Reading List: “Rats”

From a writer whose stories tend to be relaxed about their storyness to Veronica Schanoes’ profoundly anxious tale from Interfictions: “The shape of it will feel right,” the narrator tells us up-front. “This feeling is a lie. All stories are lies […] There is no narrative causality” (142). True, and not an uncommon observation. Scarlett Thomas published a novel about it, just last month. But it’s a big gun to bring out in a short story, and I think Adrienne Martini’s assessment of the story is right: “a raw effort with some truly sardonic moments that never quite moves beyond cliché.”

We open — after further dire warnings that the story-shape will betray us — on a young, sadly childless couple in Philadelphia. They visit fertility clinics, and generally try everything to have a child; and, eventually, they succeed. The “four shadows” — grandparents — visit the newborn and make fairy-tale predictions about her life: “She will have an ear for music”; “She will be brave and adventurous”; “She will always be alone in her suffering”; “On her seventeenth birthday, [she] will prick herself on a needle and find a — a respite, you might say — and after she has done that, she will be able to rest, and eventually she will be wakened by a kiss, a lover’s kiss” (144-5). Sleeping Beauty, in other words.

Lily grows up with a sense of “burning gnawing rats under her skin”. She falls into the punk scene, and the respite-on-a-needle turns out to be the high of heroin. She moves to London. “Can you recognise Lily?” (148) the narrator asks us, and later, “Do you recognise this story yet?” (150). Her relationship with her boyfriend becomes — as we can tell it will — fully abusive. Eventually she asks him to kill her, and he agrees. So is the tragedy of this story “right”? For my money, Schanoes overplays her hand here:

You know the rest of the story. He dies a month later of an overdose procured for him by his mother. Why are you still reading? What are you waiting for? (153)

At which point, I think: I’m not waiting for anything. I’m reading to see if you put any further spin on the tale. Then:

They were children, you know. And there still are children in pain and they continued to die and for the people who love them that is not romantic. (153)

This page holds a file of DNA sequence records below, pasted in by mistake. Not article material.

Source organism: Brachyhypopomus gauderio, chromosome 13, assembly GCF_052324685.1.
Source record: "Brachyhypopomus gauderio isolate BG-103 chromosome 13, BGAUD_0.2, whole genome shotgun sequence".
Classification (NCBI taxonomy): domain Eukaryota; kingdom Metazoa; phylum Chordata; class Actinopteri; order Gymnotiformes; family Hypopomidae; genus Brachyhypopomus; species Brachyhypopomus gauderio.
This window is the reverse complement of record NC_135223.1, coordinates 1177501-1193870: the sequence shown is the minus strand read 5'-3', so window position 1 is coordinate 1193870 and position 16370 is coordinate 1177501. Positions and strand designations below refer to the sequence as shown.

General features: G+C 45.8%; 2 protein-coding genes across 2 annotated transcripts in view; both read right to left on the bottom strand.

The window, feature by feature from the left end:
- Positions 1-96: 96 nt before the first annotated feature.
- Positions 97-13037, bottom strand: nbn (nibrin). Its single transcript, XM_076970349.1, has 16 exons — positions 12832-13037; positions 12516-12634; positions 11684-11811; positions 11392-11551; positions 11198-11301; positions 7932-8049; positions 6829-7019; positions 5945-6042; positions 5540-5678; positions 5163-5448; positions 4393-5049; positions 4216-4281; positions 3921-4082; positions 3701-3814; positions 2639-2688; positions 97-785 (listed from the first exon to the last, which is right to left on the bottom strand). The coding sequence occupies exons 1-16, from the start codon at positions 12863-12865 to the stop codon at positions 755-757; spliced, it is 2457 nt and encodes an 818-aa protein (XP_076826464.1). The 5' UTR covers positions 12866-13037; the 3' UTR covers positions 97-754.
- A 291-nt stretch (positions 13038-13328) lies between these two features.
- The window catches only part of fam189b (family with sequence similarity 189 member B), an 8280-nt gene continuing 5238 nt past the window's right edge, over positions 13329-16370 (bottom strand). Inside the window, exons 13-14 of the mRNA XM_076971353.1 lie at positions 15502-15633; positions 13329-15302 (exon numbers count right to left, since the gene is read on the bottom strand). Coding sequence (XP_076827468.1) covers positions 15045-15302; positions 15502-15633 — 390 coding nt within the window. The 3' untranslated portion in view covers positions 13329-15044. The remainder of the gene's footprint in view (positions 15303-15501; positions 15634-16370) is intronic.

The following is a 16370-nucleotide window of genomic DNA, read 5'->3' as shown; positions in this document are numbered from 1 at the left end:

This would seem less trite, perhaps, if the story hadn’t gone out of its way to make us understand that what it was about to show us was in no way romantic — was a lie — from the start. But there’s a fairly substantial paragraph in this vein, and only the story’s very last sentence achieves any sense of real outrage, real force:

Death has no narrative arc and no dignity, and now you can silkscreen these two kids’ pictures on your fucking T-shirt. (153)

“This story is about what it means to grieve for the suffering of a thoroughly unpleasant, even hateful, person”, writes Schanoes in the story’s afterword. I didn’t get a sense that Lily was a particularly unpleasant person. I just thought she was trapped in a particularly unpleasant story.

5 thoughts on “Reading List: “Rats”

  1. I liked “Rats” a lot, although I’ll admit some of that might have come from my lack of exposure to similar stories at the time I read it. Some, certainly, was context: Interfictions was filled with soft-spoken stories of quiet dithering, so it was a pleasure, and highly effective, to read something with more bombastic passion.

    One thing I’d add to what you wrote is that while the story does go “out of its way to make us understand that what it was about to show us was in no way romantic — was a lie,” the other layer is that of course it’s a largely true story that Schanoes is telling. That adds a specificity to the story: in general it’s about those elements you quote, but in particular it’s about the way punk has become romanticized, which has its own particular anger and horror because of what punk was and what it meant.

    Which is to say that I didn’t think the story was (just) the common creating a fictional narrative to show that “there is no narrative causality,” oh dear, and to highlight that we create stories to impose meaning on events; rather it’s a specific example of the way that our impulse to story can trivialize those events.

  2. I wonder whether there’s video of Veronica reading this at an Interfictions event. It was rather extraordinary.

    And Matt is right that the true elements of the story are pretty essential to reading it the way it’s intended to be read. This one really can’t be divorced from its real-world context.

  3. Yeah, the afterword explains the real-world inspiration for those who didn’t spot it. I don’t think that makes the handling of the ending any less trite; and if anything it makes Schanoes’ apparent perception of an “unpleasant person” (as opposed to a person who was unpleasant”) even more distasteful.

  4. Hm. I don’t think I can comment further on this because I’ve known Veronica since she was 16, and I can’t really divorce my perception of the story from what I know of her personal history with punk. It is interesting to see what people think of it when they don’t have that context, though!

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